“The HGLC had an elderly mission focus. We wanted to create a physical space where the elderly and the specially abled could garden and act as volunteers. What we learned was that it took a lot of resources to coordinate and educate volunteers,” says Leanne.
“Three years ago there was much interest in an urban agriculture center concept. A public meeting was held and 70 people said they would work with it, so we changed the mission to focus on feeding people of all levels food that is good for them,” says Leanne. Consequently, the name of the organization changed (Hillview Urban Agriculture Center), as well as the mission statement: To create a healthy community through a local, sustainable and accessible food system.
HUAC received a $25,000 grant from the La Crosse Community Foundation, which was used to pay expenses and the mortgage interest, plus it gave the people involved time to develop a business plan and avoid the sale of the land. A second grant for $30,000 from the Robert & Eleanor Franke Charitable Foundation for Market Baskets: From Hopelessness to Hope provides slow cookers, whole grains, legumes and recipes to low-income families.
Hillview Urban Agriculture Center volunteer Cheri Schuyler shows children the benefits of compost. Plans are in the works to build a new greenhouse on the Western Technical College campus in La Crosse, Wisconsin, where HUAC will have the largest vermicompost unit in the Midwest.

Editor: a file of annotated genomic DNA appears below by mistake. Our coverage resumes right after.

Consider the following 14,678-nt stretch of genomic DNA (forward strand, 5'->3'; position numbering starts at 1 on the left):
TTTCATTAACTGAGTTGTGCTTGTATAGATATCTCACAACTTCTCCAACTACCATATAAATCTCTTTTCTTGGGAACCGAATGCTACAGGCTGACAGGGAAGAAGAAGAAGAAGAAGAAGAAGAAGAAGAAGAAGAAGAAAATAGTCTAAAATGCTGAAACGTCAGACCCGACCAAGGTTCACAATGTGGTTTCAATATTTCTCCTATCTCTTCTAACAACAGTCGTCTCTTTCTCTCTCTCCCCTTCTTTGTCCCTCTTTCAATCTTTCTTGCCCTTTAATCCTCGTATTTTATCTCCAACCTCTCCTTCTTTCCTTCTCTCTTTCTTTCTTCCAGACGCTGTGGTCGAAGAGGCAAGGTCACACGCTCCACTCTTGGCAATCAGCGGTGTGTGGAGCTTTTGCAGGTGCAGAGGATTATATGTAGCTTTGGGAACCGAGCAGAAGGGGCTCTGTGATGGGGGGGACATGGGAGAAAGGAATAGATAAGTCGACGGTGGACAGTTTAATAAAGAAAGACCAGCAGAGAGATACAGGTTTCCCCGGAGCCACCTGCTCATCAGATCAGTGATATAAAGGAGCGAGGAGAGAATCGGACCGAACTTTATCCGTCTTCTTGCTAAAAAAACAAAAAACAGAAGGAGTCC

“HUAC has formed unique partnerships with a grassroots food justice organization, a large local healthcare system and a technical college,” says Leanne. “Out of these partnerships, the existing greenhouse property, which is located in a quiet residential neighborhood, will be transitioned into four single-family, highly energy-efficient homes of which only 12 currently exist in the United States … the existing greenhouse property is to be used as a demonstration and teaching site for [Western Technical College] construction students and regional contractors to learn how to incorporate sustainable and energy-efficient building materials and methods. In return, Western Technical College will build a state-of-the-art greenhouse near the downtown campus that will house HUAC and its rapidly growing horticulture program, providing a much greater level of visibility and accessibility for both programs,” she says.